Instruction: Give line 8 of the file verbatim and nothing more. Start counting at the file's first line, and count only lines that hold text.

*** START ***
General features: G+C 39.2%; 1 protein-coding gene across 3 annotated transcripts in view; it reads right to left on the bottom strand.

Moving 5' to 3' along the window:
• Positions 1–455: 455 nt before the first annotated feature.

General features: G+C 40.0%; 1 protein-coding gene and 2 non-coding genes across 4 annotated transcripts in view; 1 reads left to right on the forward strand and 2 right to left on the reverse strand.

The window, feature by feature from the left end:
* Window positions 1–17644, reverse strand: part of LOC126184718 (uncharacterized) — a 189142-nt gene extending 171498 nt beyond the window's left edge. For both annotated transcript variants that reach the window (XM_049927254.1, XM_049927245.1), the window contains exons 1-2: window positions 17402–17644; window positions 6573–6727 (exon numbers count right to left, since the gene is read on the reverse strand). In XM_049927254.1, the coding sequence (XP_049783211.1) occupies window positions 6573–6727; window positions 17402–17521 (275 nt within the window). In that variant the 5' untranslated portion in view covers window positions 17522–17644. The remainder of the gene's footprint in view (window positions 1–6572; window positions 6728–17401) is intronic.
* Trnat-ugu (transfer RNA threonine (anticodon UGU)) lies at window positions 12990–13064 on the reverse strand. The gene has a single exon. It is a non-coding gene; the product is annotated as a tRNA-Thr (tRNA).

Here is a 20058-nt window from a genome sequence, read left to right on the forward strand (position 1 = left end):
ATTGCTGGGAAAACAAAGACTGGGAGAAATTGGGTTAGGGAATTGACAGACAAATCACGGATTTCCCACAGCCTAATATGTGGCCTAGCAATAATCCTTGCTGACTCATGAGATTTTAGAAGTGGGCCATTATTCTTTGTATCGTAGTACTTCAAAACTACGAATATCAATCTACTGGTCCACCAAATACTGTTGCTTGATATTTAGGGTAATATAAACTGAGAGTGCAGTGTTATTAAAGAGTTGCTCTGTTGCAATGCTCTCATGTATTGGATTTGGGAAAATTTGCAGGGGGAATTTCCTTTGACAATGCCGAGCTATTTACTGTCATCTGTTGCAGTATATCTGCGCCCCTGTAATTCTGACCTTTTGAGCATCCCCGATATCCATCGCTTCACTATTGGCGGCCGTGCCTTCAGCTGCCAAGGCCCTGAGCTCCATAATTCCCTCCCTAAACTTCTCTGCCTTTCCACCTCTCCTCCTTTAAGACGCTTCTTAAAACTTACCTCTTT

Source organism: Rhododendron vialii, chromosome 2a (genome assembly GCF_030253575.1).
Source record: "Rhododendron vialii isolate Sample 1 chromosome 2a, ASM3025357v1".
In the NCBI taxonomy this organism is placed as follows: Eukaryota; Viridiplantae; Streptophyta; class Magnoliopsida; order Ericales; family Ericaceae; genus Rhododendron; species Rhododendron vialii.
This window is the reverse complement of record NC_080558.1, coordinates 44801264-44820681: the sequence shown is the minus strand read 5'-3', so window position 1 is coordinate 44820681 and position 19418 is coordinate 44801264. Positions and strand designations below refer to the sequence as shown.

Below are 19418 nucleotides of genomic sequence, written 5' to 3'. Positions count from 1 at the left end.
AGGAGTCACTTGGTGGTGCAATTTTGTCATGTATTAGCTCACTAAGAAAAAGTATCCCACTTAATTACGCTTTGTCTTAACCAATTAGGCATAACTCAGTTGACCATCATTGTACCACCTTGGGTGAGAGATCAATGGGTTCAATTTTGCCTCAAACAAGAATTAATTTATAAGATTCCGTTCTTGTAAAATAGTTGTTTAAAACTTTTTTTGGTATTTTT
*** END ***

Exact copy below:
Here is a 20058-nt window from a genome sequence, read left to right on the forward strand (position 1 = left end):